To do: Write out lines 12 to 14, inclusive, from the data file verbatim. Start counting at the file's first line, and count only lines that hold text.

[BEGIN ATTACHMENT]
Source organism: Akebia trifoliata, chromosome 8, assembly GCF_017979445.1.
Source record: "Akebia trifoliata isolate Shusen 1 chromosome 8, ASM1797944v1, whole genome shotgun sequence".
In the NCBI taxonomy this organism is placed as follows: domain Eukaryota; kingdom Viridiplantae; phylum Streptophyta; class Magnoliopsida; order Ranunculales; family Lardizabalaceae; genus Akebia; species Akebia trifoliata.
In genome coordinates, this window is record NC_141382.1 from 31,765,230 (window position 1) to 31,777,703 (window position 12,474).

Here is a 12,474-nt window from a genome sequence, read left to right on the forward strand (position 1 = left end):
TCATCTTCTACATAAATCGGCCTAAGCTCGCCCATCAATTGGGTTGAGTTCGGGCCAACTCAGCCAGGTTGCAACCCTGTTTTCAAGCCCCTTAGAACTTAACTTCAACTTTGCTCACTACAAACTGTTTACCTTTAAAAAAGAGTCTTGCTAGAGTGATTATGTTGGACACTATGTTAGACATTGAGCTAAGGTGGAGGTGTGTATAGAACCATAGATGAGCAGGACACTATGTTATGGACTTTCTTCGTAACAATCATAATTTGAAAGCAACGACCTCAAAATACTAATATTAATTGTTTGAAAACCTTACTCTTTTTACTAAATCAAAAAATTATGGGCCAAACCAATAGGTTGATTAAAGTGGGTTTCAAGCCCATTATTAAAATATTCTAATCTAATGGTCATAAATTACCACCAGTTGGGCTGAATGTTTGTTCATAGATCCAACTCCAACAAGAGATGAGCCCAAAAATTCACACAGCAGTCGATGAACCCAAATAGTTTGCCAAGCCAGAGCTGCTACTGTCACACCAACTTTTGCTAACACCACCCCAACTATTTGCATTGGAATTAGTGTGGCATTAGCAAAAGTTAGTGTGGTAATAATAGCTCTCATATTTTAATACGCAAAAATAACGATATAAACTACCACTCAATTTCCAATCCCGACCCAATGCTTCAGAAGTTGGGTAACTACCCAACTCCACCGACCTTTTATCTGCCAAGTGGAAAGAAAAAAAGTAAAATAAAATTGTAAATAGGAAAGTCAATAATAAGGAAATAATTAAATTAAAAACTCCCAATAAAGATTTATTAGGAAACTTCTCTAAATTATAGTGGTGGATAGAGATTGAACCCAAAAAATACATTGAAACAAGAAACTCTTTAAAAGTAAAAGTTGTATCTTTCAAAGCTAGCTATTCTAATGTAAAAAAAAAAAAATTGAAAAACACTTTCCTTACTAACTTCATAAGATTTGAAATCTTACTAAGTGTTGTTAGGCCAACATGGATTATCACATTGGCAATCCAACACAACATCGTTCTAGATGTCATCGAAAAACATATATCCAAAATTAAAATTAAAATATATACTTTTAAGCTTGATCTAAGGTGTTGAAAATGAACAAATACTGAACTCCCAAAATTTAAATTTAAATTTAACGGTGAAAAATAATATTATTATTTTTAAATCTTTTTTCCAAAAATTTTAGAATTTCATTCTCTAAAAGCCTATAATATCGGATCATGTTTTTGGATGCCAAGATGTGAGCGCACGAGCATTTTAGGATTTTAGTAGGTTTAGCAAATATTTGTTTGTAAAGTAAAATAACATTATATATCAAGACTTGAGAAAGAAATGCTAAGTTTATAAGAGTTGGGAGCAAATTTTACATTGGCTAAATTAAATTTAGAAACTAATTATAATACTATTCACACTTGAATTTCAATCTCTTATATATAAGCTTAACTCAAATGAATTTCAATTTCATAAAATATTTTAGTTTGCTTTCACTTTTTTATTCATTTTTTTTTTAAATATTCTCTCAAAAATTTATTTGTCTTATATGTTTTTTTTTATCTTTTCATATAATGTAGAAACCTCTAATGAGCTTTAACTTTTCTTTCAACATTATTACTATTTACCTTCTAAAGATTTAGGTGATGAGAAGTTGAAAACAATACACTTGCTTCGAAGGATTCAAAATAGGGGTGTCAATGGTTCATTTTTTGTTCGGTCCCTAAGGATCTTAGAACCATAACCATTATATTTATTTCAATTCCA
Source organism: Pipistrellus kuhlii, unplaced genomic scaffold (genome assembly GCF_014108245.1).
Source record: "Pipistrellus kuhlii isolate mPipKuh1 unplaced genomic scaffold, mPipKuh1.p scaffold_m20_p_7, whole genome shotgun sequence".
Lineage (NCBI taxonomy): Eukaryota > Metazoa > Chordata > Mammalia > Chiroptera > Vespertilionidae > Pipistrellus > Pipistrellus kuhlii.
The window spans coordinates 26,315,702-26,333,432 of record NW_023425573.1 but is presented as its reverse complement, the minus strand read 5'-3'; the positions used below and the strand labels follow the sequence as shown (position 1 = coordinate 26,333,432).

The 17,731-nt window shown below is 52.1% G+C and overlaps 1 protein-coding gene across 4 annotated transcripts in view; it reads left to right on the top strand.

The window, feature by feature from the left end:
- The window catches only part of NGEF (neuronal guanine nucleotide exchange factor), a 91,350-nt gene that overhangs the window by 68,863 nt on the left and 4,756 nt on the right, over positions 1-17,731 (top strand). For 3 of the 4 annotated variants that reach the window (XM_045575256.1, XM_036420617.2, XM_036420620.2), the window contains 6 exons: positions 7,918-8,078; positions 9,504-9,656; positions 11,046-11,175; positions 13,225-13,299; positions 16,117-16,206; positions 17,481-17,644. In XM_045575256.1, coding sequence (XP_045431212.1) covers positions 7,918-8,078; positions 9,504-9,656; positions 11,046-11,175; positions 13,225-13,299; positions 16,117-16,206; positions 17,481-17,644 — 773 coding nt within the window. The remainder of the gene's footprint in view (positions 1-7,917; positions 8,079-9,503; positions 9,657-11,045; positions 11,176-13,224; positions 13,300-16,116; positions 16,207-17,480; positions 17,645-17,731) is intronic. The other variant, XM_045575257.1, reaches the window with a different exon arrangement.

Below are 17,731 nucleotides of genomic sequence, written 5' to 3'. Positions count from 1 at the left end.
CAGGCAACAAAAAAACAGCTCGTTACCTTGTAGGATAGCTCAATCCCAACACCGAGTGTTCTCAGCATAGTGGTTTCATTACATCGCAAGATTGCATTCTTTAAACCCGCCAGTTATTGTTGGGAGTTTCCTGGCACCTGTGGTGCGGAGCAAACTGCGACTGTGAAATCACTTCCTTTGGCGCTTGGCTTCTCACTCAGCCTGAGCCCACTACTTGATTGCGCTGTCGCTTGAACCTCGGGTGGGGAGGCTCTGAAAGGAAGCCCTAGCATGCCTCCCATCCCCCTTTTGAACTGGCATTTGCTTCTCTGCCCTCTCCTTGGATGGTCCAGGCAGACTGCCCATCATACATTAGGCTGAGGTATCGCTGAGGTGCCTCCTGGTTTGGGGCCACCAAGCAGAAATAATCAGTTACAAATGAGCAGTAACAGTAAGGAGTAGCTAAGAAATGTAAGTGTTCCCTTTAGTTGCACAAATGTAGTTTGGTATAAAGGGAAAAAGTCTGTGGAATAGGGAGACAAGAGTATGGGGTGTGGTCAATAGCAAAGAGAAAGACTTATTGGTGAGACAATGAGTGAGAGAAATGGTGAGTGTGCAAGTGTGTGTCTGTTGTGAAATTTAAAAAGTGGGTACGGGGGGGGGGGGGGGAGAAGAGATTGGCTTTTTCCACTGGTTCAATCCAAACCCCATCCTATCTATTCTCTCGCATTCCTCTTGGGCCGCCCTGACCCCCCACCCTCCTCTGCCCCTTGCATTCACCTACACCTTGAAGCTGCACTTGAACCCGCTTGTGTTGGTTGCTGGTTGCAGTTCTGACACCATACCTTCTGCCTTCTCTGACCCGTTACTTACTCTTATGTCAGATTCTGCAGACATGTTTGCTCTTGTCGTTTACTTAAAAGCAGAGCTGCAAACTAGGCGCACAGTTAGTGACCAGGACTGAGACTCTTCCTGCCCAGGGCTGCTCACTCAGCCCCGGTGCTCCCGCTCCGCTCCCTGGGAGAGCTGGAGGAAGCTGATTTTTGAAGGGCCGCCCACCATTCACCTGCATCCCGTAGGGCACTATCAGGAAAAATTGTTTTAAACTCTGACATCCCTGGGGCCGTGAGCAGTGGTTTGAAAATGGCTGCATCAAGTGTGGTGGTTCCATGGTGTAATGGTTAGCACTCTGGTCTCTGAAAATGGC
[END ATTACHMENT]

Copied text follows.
The window, feature by feature from the left end:
- The window catches only part of NGEF (neuronal guanine nucleotide exchange factor), a 91,350-nt gene that overhangs the window by 68,863 nt on the left and 4,756 nt on the right, over positions 1-17,731 (top strand). For 3 of the 4 annotated variants that reach the window (XM_045575256.1, XM_036420617.2, XM_036420620.2), the window contains 6 exons: positions 7,918-8,078; positions 9,504-9,656; positions 11,046-11,175; positions 13,225-13,299; positions 16,117-16,206; positions 17,481-17,644. In XM_045575256.1, coding sequence (XP_045431212.1) covers positions 7,918-8,078; positions 9,504-9,656; positions 11,046-11,175; positions 13,225-13,299; positions 16,117-16,206; positions 17,481-17,644 — 773 coding nt within the window. The remainder of the gene's footprint in view (positions 1-7,917; positions 8,079-9,503; positions 9,657-11,045; positions 11,176-13,224; positions 13,300-16,116; positions 16,207-17,480; positions 17,645-17,731) is intronic. The other variant, XM_045575257.1, reaches the window with a different exon arrangement.

Below are 17,731 nucleotides of genomic sequence, written 5' to 3'. Positions count from 1 at the left end.